If you’ve ever experienced a feeling of déjà vu, you’ll know just how odd the sensation can be. You’re never quite sure whether the feeling is real or whether it’s all just a trick of the mind. While there have been studies carried out on déjà vu, it’s actually a very difficult area to study as the experience is uncommon and hard to reproduce. However, it does bear several similarities to the feeling of ‘familiarity’ and as these feelings are relatively easy to reproduce under laboratory conditions, scientists are now using this kind of research to try to understand what déjà vu is and why it happens.
How scientists test feelings of familiarity
One way to test feelings of familiarity in a laboratory setting is to ask participants to quickly scan and assess the familiarity of faces or places they have seen before, together with those that they are seeing for the first time. This kind of study has enabled researchers to understand that familiarity and recollection are two separate forms of memory that are utilised together during recognition. They found that while we are able to experience the sense of familiarity quite quickly, the act of recognition will take longer. For example, if you start talking to someone whom you recognise but can’t quite place, you’ll probably start to get clues during the conversation which will trigger the memory about who they are and how you know them.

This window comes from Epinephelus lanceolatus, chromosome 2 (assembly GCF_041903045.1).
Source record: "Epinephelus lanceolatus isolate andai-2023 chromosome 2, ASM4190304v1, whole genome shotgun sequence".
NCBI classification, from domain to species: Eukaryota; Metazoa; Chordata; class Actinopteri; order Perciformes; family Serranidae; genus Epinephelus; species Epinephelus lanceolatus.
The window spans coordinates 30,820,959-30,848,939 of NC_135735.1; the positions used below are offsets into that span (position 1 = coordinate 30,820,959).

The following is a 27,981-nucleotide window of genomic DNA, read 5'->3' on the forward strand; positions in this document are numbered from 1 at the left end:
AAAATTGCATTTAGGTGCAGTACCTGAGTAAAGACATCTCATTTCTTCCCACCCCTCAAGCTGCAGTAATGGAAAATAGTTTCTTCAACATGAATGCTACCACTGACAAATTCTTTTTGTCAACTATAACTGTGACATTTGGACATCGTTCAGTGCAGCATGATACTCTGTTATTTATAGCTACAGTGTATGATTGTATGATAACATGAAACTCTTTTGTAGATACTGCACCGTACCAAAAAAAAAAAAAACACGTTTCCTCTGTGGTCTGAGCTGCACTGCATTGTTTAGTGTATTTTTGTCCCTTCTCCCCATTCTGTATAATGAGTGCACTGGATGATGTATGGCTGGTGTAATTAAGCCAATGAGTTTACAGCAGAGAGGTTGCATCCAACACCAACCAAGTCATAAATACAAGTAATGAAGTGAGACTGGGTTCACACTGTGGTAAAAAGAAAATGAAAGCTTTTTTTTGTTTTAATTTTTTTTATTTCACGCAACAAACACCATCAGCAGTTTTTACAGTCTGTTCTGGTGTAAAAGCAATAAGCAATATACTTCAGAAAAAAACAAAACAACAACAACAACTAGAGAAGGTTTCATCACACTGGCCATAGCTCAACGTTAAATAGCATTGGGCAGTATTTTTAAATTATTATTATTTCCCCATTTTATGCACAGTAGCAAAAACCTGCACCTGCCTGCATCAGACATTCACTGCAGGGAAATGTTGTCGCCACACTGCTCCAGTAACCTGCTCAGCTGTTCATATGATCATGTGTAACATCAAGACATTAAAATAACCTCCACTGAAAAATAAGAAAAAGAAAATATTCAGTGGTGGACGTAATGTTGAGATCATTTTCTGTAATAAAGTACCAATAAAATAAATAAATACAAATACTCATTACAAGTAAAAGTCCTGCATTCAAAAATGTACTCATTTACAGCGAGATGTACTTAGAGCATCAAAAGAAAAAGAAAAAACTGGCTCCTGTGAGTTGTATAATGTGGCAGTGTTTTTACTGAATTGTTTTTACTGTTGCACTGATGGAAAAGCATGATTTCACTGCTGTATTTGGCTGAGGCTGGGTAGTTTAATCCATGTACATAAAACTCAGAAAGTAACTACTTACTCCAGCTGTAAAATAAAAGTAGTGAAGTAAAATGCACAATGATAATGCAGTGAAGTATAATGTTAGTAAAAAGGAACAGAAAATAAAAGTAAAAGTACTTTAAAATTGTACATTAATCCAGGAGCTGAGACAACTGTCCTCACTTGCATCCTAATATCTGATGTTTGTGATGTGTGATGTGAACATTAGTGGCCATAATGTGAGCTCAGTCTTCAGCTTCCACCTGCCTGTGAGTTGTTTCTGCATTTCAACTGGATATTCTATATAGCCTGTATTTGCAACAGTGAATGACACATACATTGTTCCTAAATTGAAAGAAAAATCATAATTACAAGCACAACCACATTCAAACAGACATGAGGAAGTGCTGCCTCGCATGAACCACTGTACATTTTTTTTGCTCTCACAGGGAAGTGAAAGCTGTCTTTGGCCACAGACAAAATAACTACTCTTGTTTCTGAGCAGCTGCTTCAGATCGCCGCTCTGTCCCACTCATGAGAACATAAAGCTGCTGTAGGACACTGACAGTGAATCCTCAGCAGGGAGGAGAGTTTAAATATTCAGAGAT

By subjecting participants to a functional MRI scan, it’s possible to see changes in activity in the area of the temporal lobe known as the perirhinal cortex when asked to distinguish familiar faces from those they have never seen before. In contrast, the parahippocampal cortex, springs into action when asked to distinguish familiar buildings from those which they are seeing for the first time.
A combination of signals is required for recollection
Based on these findings, researchers suggest that déjà vu for facial recognition may occur in the perirhinal cortex, with déjà vu for a location or place may arising from messages sent from the parahippocampal cortex. However, for the full experience of recollection to occur, a combination of signals from both areas of the brain is required, with both sets of information being sent to the hippocampus, the area of the brain that supports recollection.